The Blame Game
The Blame Game
Making Sense, By Michael Reagan
By now you've probably heard about the lunatic comments of Robert F. Kennedy Jr., the Cindy Sheehan of the environmental movement, who blamed Hurricane Katrina on President Bush and Mississippi Governor Haley Barbour for not buying into the global warming hype, and not signing up for the thoroughly-discredited Kyoto Treaty.
RFK is not alone in his delusions. In Europe the president is being castigated for not falling in line with all those Old World socialists eager to use the alleged warming of the world climate to create a new world order organized along the lines laid down by Karl Marx.
Their cynicism and political opportunism has drawn the scorn of the widely-acclaimed British social anthropologist Benny Peiser, a fellow of the Royal Astronomical Society whose research focuses on the effects of environmental change and catastrophic events on contemporary thought and societal evolution.
Here's what he just wrote about the attacks on President Bush by the global warming fanatics:
'Notwithstanding continuing rescue and support efforts, the calamity has triggered a rather opportunistic and cynical reaction by opponents of the current U.S. Administration. In an eerie development that echoes the political exploitation of the Indian Ocean tsunami disaster last December, environmental campaigners, Green journalists and European officials are blaming (once again) the U.S. and its people for the devastation caused by Hurricane Katrina. Instead of supporting the rescue efforts, demagogues are using the human tragedy in a futile attempt to score points. At a time of utter desolation and misfortune, propagandists in high office and parts of the media are abandoning America and its victims for purely political goals.'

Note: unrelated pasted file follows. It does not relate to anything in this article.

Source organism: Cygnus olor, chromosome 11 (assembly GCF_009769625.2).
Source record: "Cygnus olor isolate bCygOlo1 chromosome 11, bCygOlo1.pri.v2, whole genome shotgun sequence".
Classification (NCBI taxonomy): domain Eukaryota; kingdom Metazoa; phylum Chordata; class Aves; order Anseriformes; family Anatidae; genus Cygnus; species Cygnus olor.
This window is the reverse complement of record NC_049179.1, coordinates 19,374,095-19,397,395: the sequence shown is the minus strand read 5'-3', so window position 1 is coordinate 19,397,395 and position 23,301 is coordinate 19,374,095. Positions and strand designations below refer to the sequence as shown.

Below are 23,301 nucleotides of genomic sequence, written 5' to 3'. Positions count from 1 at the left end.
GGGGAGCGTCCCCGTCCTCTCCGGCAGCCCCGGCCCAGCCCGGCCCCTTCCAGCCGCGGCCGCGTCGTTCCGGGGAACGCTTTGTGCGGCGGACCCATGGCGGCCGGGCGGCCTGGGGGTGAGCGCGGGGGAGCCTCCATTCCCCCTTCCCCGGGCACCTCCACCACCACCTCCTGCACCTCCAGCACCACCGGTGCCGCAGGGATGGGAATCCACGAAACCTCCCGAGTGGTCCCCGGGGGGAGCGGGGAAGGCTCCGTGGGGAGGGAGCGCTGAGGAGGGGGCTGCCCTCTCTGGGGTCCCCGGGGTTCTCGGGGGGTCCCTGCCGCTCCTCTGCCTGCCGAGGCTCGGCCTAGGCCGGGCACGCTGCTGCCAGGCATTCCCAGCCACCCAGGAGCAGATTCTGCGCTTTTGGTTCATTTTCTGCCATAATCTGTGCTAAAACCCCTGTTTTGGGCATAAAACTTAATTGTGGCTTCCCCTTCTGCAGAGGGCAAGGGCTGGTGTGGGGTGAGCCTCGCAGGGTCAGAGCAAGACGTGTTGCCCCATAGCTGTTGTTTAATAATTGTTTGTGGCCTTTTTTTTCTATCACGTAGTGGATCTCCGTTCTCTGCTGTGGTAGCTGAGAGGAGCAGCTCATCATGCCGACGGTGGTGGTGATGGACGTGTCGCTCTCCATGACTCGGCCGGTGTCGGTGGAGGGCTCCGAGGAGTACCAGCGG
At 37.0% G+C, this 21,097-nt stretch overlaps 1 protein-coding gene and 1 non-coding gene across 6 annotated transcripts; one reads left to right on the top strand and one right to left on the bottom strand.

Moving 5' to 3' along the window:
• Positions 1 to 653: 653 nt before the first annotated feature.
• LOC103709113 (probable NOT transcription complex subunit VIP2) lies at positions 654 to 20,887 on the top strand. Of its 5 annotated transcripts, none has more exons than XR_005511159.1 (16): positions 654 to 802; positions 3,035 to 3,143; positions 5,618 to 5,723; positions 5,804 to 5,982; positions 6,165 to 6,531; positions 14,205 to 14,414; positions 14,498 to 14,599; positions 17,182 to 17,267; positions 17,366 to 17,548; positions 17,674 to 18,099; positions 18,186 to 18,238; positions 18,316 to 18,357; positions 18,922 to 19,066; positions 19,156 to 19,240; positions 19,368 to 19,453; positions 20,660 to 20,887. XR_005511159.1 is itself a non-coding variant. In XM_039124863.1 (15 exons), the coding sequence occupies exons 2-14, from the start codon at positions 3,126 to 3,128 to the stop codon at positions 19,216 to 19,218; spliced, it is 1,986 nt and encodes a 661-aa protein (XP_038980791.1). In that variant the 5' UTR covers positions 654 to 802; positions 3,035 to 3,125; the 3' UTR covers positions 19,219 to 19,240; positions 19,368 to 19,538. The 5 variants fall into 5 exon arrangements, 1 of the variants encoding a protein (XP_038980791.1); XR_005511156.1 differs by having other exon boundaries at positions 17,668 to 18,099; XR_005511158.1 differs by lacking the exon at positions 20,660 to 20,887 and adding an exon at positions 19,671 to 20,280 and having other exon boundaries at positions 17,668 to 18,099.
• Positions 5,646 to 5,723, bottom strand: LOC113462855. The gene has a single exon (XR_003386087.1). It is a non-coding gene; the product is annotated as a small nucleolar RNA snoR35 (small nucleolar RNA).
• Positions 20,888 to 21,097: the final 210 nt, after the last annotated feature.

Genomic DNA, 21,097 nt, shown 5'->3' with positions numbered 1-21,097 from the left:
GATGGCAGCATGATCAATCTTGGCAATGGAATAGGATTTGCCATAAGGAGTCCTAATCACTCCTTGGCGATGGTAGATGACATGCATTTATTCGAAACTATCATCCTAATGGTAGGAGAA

What he said next should endear him to every American: 'Europeans in particular, who have been rescued and liberated from themselves by the U.S. no less than three times in the course of the 20th century, should feel ashamed for kicking a friend and ally when he is down. Let me re-assure our American friends and colleagues that this pitiless mind-set of environmental activists is not representative for the vast majority of Europeans who are following the heartbreaking events with great concern and empathy.'
Nobody could have said it better. I hope Germany's environmental minister Jürgen Trittin was listening. He blames George Bush for hurricane Katrina despite the fact that that statistics don't show a particularly increase in the frequency of hurricanes in the U.S. in the last decades.
According to Herr Trittin, President Bush has neglected environmental protection and shut his eyes 'to the economic and human damage that natural catastrophes like Katrina inflict on his country and the world's economy.'
He and his Econut pals should listen to Professor Kerry Emanuel of the Massachusetts Institute of Technology, who told Britain's The Independent: "I don't think you can put this down to global warming."
Dr. William Gray, a Colorado State University meteorologist, considered one of the fathers of modern tropical cyclone science, says worldwide weather records were too inadequate for a thorough examination of trends. "The people who have a bias in favor of the argument that humans are making the globe warmer will push any data that suggests humans are making hurricanes worse, but it just isn't so. These are natural cycles," he told the New York Times.
In a 2001 paper in Science, by Stanley Goldenberg of the National Oceanographic and Atmospheric Association (NOAA), it was explained that the Atlantic goes through decades-long stretches where it creates extra hurricanes while there are equally long lulls where the number of hurricanes is low.
Over recent decades we have been in a lull period. According to Professor John Molinari, of Albany's State University of New York: "We were way below normal levels for hurricanes in the 1970s, '80s, and '90s." Now he says it appears that Goldenberg and his colleagues were right, and that the east coast of the United States is in a period of increased hurricane activity that could last 20 years or more.'
And George Bush has nothing to do with that. It's all Mother Nature's fault.
Mike Reagan, the eldest son of the late President Ronald Reagan, is heard on more than 200 talk radio stations nationally as part of the Radio America Network. Look for Mike's new book 'Twice Adopted'. Order autographed books at www.reagan.com. Email Comments to firstname.lastname@example.org .
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